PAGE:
Quantcast

A community for students. Sign up today!

Here's the question you clicked on:

55 members online
  • 0 replying
  • 0 viewing

katzndogs

  • 2 years ago

I'm on exam 4, question 5 b) and asked to set-up an integral for arclength along a curve. I don't understand how the answer parametrizes the curve though without any initial conditions, here's the link: http://ocw.mit.edu/courses/mathematics/18-01sc-single-variable-calculus-fall-2010/unit-4-techniques-of-integration/exam-4/session-86-materials-for-exam-4/MIT18_01SCF10_exam4sol.pdf

  • This Question is Closed
  1. katzndogs
    • 2 years ago
    Best Response
    You've already chosen the best response.
    Medals 0

    I instead found arclength in with respect to y since the x was given as a function of x but I m sure looking through my notes there whenever asked to parametrize initial conditions for t were provided. So any one out there with any idea could you be so kind to help. Thankyou!

  2. katzndogs
    • 2 years ago
    Best Response
    You've already chosen the best response.
    Medals 0

    *x was given as a function of y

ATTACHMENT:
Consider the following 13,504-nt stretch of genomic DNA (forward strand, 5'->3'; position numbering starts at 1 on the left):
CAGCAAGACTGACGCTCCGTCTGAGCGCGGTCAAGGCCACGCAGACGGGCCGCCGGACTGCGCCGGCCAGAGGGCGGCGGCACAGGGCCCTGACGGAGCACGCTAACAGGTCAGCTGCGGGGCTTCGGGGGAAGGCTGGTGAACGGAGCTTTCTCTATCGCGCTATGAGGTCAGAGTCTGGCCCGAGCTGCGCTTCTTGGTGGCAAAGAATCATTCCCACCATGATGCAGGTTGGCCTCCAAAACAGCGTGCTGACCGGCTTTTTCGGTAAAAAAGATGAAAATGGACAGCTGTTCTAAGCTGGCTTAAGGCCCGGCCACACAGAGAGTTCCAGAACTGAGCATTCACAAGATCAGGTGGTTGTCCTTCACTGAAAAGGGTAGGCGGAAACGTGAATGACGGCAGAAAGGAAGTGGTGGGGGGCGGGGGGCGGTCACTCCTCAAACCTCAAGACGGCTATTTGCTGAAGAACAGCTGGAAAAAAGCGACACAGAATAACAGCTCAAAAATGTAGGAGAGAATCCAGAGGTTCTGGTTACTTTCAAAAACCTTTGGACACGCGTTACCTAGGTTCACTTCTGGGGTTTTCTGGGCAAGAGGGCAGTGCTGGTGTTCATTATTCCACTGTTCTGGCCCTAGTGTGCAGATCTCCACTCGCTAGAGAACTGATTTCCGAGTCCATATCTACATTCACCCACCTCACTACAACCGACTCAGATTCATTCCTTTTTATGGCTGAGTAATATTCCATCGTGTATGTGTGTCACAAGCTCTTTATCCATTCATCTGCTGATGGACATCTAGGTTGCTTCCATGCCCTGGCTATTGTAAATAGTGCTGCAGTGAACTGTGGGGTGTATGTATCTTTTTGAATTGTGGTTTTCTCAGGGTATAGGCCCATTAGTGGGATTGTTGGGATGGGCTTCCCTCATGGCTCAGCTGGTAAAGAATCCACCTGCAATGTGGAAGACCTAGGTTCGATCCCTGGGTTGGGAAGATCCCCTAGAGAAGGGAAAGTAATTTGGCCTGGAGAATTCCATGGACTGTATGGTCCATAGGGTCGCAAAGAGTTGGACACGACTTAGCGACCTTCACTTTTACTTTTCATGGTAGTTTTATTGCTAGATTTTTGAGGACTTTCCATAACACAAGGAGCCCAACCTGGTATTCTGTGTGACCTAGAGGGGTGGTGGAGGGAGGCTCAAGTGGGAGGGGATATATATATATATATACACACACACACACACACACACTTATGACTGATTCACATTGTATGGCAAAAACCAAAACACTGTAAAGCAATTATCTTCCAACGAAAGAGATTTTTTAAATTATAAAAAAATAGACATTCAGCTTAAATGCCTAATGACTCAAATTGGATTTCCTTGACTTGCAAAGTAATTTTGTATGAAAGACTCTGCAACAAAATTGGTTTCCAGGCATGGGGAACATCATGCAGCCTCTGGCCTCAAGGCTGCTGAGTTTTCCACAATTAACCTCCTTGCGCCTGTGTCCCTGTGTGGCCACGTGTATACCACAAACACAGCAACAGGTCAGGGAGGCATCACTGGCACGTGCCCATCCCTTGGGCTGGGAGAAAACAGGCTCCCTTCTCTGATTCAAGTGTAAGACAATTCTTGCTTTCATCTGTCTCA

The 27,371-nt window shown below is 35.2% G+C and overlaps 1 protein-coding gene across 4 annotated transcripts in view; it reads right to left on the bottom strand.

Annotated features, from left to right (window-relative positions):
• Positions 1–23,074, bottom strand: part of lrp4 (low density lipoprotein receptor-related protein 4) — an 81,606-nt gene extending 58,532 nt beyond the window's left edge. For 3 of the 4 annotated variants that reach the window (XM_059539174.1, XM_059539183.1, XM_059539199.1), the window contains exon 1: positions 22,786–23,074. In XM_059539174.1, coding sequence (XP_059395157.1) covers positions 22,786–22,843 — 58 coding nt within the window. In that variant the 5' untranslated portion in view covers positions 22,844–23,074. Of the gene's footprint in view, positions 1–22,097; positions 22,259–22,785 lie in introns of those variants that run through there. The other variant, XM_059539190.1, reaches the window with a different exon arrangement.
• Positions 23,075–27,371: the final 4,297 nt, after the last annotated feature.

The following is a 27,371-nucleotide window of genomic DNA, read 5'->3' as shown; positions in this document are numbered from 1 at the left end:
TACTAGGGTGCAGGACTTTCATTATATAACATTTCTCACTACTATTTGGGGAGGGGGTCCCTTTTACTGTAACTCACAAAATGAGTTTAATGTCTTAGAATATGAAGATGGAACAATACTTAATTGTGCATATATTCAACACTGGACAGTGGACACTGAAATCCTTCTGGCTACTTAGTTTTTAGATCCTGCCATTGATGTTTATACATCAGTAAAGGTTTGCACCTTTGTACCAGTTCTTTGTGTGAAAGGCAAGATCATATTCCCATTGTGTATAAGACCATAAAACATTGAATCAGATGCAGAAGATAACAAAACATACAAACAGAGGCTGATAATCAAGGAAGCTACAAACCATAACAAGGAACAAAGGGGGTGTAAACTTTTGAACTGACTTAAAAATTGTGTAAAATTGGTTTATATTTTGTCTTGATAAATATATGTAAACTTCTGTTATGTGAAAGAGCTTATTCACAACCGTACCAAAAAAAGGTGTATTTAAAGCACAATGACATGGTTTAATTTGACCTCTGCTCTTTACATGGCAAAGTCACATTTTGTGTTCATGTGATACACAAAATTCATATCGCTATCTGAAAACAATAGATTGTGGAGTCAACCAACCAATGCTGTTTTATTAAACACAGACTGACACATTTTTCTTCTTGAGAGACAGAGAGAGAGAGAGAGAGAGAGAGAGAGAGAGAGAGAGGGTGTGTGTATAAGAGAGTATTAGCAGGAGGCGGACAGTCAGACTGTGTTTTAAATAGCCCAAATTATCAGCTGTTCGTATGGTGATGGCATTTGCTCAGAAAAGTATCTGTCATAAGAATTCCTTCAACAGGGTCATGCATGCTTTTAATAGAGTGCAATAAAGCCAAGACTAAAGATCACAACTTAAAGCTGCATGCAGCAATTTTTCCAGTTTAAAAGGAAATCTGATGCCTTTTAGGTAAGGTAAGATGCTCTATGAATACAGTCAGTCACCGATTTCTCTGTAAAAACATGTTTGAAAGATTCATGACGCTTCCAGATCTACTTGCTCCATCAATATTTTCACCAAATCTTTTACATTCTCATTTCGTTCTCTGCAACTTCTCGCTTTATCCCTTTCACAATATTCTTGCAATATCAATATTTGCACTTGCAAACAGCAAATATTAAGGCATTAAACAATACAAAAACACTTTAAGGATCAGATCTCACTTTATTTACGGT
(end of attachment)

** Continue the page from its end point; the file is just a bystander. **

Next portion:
3. beginnersmind
    • 2 years ago
    Best Response
    You've already chosen the best response.
    Medals 1

    The initial condition is implicit in the choice t=y. We could have made the choice s=y-1, which would have given x=s+1+(s+1)^3. We would need to change the limits of integration s=0 and s=3 (the values corresponding to y=1 and y=4). So we would integrate a slightly different function over different limits, leading to the same arc length. It's a matter of choice and if you try anything else you'll see how t=y leads to the simplest result.

  4. katzndogs
    • 2 years ago
    Best Response
    You've already chosen the best response.
    Medals 0

    I understand now! Thanks so much man for that great explanation! :)

  5. Not the answer you are looking for?
    Search for more explanations.

    Search OpenStudy
    • Attachments:

Ask your own question

Ask a Question
Find more explanations on OpenStudy

Your question is ready. Sign up for free to start getting answers.

spraguer (Moderator)
5 → View Detailed Profile

is replying to Can someone tell me what button the professor is hitting...

23

  • Teamwork 19 Teammate
  • Problem Solving 19 Hero
  • You have blocked this person.
  • ✔ You're a fan Checking fan status...

Thanks for being so helpful in mathematics. If you are getting quality help, make sure you spread the word about OpenStudy.

This is the testimonial you wrote.
You haven't written a testimonial for Owlfred.